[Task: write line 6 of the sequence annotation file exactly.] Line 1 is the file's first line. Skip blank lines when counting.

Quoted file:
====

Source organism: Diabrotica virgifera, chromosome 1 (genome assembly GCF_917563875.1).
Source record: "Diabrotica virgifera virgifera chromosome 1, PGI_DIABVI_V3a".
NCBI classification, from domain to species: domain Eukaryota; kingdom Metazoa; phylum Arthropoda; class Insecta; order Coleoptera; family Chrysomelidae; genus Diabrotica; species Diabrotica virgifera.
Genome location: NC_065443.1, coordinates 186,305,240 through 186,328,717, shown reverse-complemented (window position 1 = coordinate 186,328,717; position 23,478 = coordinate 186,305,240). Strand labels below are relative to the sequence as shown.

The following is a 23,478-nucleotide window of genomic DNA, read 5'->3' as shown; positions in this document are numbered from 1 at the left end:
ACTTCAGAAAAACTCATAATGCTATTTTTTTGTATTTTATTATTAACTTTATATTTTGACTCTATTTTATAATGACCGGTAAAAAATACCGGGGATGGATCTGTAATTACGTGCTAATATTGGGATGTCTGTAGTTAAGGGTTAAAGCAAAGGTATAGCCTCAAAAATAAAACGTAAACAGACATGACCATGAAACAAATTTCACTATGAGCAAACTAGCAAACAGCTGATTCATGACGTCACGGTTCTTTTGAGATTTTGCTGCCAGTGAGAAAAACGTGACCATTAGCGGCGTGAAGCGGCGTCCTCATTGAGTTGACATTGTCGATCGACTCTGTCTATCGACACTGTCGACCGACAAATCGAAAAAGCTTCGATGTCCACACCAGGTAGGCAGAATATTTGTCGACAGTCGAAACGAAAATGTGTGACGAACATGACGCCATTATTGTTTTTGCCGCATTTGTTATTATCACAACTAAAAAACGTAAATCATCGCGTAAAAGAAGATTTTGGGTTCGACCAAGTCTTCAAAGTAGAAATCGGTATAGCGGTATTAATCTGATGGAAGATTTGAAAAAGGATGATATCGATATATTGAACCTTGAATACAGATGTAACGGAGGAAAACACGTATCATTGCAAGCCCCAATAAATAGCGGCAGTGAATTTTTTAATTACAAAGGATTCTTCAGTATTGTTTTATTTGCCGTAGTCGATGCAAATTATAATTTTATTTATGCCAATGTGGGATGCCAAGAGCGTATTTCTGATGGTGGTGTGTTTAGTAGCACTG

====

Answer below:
ACTTCAGAAAAACTCATAATGCTATTTTTTTGTATTTTATTATTAACTTTATATTTTGACTCTATTTTATAATGACCGGTAAAAAATACCGGGGATGGATCTGTAATTACGTGCTAATATTGGGATGTCTGTAGTTAAGGGTTAAAGCAAAGGTATAGCCTCAAAAATAAAACGTAAACAGACATGACCATGAAACAAATTTCACTATGAGCAAACTAGCAAACAGCTGATTCATGACGTCACGGTTCTTTTGAGATTTTGCTGCCAGTGAGAAAAACGTGACCATTAGCGGCGTGAAGCGGCGTCCTCATTGAGTTGACATTGTCGATCGACTCTGTCTATCGACACTGTCGACCGACAAATCGAAAAAGCTTCGATGTCCACACCAGGTAGGCAGAATATTTGTCGACAGTCGAAACGAAAATGTGTGACGAACATGACGCCATTATTGTTTTTGCCGCATTTGTTATTATCACAACTAAAAAACGTAAATCATCGCGTAAAAGAAGATTTTGGGTTCGACCAAGTCTTCAAAGTAGAAATCGGTATAGCGGTATTAATCTGATGGAAGATTTGAAAAAGGATGATATCGATATATTGAACCTTGAATACAGATGTAACGGAGGAAAACACGTATCATTGCAAGCCCCAATAAATAGCGGCAGTGAATTTTTTAATTACAAAGGATTCTTCAGTATTGTTTTATTTGCCGTAGTCGATGCAAATTATAATTTTATTTATGCCAATGTGGGATGCCAAGAGCGTATTTCTGATGGTGGTGTGTTTAGTAGCACTG